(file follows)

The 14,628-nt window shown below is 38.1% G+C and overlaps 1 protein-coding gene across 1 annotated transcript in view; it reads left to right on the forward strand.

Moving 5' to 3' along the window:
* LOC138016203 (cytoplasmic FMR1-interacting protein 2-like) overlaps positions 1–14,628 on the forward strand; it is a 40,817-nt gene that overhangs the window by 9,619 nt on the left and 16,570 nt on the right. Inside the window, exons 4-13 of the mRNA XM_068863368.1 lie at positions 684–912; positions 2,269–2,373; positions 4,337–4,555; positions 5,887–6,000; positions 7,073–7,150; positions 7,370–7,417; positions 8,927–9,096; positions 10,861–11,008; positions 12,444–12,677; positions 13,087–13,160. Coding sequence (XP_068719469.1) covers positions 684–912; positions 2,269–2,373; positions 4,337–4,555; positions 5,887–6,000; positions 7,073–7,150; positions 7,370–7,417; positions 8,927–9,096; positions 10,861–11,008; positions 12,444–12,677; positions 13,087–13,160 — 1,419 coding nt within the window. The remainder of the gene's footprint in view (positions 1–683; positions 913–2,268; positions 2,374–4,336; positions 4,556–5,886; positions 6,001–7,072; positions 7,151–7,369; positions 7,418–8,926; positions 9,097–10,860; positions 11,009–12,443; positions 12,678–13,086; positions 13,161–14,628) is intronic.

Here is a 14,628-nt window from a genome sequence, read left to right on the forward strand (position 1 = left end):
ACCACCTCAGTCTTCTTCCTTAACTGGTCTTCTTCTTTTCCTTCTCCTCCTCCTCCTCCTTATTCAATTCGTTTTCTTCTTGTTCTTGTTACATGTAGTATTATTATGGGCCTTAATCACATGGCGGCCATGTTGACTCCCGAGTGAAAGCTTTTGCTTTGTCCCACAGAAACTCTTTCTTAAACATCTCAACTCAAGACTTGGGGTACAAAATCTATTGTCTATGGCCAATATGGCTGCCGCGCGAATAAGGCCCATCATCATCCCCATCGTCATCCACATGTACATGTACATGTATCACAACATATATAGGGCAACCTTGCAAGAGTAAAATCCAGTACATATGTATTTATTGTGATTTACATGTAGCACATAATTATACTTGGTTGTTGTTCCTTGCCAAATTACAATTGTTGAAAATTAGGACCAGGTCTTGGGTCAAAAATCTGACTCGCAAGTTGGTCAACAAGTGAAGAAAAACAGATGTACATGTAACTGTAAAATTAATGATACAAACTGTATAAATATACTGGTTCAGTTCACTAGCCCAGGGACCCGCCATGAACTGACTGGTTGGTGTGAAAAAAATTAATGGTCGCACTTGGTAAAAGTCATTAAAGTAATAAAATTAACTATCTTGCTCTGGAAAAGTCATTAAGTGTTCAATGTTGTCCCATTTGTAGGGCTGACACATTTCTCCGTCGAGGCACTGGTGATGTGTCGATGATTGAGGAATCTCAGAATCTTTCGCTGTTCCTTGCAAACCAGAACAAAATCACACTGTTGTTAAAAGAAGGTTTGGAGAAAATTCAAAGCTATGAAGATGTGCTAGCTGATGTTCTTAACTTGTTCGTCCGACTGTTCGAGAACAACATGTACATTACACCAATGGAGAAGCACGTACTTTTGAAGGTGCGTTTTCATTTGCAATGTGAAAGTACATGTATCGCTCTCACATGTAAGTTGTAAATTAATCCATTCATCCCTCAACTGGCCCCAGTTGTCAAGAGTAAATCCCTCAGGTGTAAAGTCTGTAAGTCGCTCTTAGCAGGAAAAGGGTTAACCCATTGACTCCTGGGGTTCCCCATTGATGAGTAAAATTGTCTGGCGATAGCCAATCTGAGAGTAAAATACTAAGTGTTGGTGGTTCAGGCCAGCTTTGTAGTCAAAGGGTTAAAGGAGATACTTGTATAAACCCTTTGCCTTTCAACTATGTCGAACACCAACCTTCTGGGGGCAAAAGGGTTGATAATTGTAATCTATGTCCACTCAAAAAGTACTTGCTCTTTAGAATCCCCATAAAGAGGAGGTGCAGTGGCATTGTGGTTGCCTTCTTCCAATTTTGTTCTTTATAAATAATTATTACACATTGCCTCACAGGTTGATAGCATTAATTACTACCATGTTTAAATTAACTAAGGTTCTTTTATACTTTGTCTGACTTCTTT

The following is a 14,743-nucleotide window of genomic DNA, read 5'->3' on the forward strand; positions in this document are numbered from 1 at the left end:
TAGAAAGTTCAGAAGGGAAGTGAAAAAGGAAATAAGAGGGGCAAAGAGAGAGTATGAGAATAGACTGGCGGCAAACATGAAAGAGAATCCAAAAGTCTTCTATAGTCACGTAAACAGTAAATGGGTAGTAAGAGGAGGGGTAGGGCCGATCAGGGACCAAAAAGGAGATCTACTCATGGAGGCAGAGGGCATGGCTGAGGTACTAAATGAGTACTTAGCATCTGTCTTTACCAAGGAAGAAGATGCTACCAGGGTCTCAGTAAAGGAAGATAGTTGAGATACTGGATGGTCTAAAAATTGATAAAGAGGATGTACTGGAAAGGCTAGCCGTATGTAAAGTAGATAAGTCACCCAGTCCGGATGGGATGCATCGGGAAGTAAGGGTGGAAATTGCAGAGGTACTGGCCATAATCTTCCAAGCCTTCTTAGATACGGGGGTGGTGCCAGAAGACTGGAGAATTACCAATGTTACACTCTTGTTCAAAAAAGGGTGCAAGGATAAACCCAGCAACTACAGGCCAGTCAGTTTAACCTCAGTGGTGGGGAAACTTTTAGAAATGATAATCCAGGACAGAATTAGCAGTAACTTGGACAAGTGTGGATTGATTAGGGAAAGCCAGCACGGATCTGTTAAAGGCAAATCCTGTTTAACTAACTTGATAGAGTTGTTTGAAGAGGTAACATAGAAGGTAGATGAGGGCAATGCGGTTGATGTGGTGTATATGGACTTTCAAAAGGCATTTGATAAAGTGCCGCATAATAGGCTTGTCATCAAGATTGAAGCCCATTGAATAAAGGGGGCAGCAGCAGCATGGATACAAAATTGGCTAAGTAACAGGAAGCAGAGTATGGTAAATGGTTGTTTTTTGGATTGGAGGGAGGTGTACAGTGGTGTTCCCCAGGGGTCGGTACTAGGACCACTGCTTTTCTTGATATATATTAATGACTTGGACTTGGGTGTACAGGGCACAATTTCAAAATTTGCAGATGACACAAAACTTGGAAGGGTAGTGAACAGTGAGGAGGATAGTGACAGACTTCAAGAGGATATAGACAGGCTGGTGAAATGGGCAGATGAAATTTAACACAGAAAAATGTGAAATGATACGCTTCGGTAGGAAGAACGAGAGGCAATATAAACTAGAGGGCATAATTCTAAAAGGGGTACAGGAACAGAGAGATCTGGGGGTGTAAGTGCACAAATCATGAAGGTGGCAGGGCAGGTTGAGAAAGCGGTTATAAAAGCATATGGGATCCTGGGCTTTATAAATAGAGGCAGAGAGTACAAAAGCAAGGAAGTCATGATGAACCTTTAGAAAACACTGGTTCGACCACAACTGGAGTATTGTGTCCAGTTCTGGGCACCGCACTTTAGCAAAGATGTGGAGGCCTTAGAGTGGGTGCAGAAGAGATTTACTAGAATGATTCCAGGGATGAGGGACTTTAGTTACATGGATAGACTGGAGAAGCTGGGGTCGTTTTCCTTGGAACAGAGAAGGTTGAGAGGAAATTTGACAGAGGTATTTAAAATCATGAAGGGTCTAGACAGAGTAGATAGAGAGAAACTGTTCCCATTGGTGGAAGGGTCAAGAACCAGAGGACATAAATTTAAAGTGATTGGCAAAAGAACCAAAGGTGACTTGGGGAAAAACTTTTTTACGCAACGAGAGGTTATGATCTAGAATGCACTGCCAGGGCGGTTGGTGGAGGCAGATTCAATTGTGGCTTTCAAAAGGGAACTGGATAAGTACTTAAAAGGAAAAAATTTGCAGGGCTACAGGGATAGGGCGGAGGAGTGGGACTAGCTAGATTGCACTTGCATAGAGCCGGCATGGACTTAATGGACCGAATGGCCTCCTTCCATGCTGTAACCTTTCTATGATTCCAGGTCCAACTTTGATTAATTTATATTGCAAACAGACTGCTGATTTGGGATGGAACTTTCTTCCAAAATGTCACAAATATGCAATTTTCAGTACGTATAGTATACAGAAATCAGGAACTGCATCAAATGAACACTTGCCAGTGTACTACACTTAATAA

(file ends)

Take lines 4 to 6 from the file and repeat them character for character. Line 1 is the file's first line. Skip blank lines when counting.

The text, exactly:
Here is a 14,628-nt window from a genome sequence, read left to right on the forward strand (position 1 = left end):
ACCACCTCAGTCTTCTTCCTTAACTGGTCTTCTTCTTTTCCTTCTCCTCCTCCTCCTCCTTATTCAATTCGTTTTCTTCTTGTTCTTGTTACATGTAGTATTATTATGGGCCTTAATCACATGGCGGCCATGTTGACTCCCGAGTGAAAGCTTTTGCTTTGTCCCACAGAAACTCTTTCTTAAACATCTCAACTCAAGACTTGGGGTACAAAATCTATTGTCTATGGCCAATATGGCTGCCGCGCGAATAAGGCCCATCATCATCCCCATCGTCATCCACATGTACATGTACATGTATCACAACATATATAGGGCAACCTTGCAAGAGTAAAATCCAGTACATATGTATTTATTGTGATTTACATGTAGCACATAATTATACTTGGTTGTTGTTCCTTGCCAAATTACAATTGTTGAAAATTAGGACCAGGTCTTGGGTCAAAAATCTGACTCGCAAGTTGGTCAACAAGTGAAGAAAAACAGATGTACATGTAACTGTAAAATTAATGATACAAACTGTATAAATATACTGGTTCAGTTCACTAGCCCAGGGACCCGCCATGAACTGACTGGTTGGTGTGAAAAAAATTAATGGTCGCACTTGGTAAAAGTCATTAAAGTAATAAAATTAACTATCTTGCTCTGGAAAAGTCATTAAGTGTTCAATGTTGTCCCATTTGTAGGGCTGACACATTTCTCCGTCGAGGCACTGGTGATGTGTCGATGATTGAGGAATCTCAGAATCTTTCGCTGTTCCTTGCAAACCAGAACAAAATCACACTGTTGTTAAAAGAAGGTTTGGAGAAAATTCAAAGCTATGAAGATGTGCTAGCTGATGTTCTTAACTTGTTCGTCCGACTGTTCGAGAACAACATGTACATTACACCAATGGAGAAGCACGTACTTTTGAAGGTGCGTTTTCATTTGCAATGTGAAAGTACATGTATCGCTCTCACATGTAAGTTGTAAATTAATCCATTCATCCCTCAACTGGCCCCAGTTGTCAAGAGTAAATCCCTCAGGTGTAAAGTCTGTAAGTCGCTCTTAGCAGGAAAAGGGTTAACCCATTGACTCCTGGGGTTCCCCATTGATGAGTAAAATTGTCTGGCGATAGCCAATCTGAGAGTAAAATACTAAGTGTTGGTGGTTCAGGCCAGCTTTGTAGTCAAAGGGTTAAAGGAGATACTTGTATAAACCCTTTGCCTTTCAACTATGTCGAACACCAACCTTCTGGGGGCAAAAGGGTTGATAATTGTAATCTATGTCCACTCAAAAAGTACTTGCTCTTTAGAATCCCCATAAAGAGGAGGTGCAGTGGCATTGTGGTTGCCTTCTTCCAATTTTGTTCTTTATAAATAATTATTACACATTGCCTCACAGGTTGATAGCATTAATTACTACCATGTTTAAATTAACTAAGGTTCTTTTATACTTTGTCTGACTTCTTT

The following is a 14,743-nucleotide window of genomic DNA, read 5'->3' on the forward strand; positions in this document are numbered from 1 at the left end: